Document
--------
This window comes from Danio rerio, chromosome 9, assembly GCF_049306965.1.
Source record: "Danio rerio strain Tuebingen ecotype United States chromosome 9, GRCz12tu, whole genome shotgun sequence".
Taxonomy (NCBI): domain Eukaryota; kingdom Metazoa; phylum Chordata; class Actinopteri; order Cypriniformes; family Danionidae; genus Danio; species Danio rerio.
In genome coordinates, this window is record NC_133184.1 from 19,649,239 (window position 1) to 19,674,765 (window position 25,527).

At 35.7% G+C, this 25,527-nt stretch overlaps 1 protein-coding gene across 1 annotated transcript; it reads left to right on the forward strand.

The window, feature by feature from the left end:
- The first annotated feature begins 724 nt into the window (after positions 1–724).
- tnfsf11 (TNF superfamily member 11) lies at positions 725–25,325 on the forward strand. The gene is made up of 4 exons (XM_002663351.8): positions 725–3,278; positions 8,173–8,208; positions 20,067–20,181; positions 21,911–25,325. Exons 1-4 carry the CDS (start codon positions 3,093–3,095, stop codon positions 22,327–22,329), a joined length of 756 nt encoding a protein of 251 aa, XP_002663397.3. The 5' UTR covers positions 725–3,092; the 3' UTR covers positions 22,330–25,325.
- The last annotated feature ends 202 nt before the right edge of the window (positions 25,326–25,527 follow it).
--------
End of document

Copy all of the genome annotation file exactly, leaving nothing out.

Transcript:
This window comes from Danio rerio, chromosome 9, assembly GCF_049306965.1.
Source record: "Danio rerio strain Tuebingen ecotype United States chromosome 9, GRCz12tu, whole genome shotgun sequence".
Taxonomy (NCBI): domain Eukaryota; kingdom Metazoa; phylum Chordata; class Actinopteri; order Cypriniformes; family Danionidae; genus Danio; species Danio rerio.
In genome coordinates, this window is record NC_133184.1 from 19,649,239 (window position 1) to 19,674,765 (window position 25,527).

At 35.7% G+C, this 25,527-nt stretch overlaps 1 protein-coding gene across 1 annotated transcript; it reads left to right on the forward strand.

The window, feature by feature from the left end:
- The first annotated feature begins 724 nt into the window (after positions 1–724).
- tnfsf11 (TNF superfamily member 11) lies at positions 725–25,325 on the forward strand. The gene is made up of 4 exons (XM_002663351.8): positions 725–3,278; positions 8,173–8,208; positions 20,067–20,181; positions 21,911–25,325. Exons 1-4 carry the CDS (start codon positions 3,093–3,095, stop codon positions 22,327–22,329), a joined length of 756 nt encoding a protein of 251 aa, XP_002663397.3. The 5' UTR covers positions 725–3,092; the 3' UTR covers positions 22,330–25,325.
- The last annotated feature ends 202 nt before the right edge of the window (positions 25,326–25,527 follow it).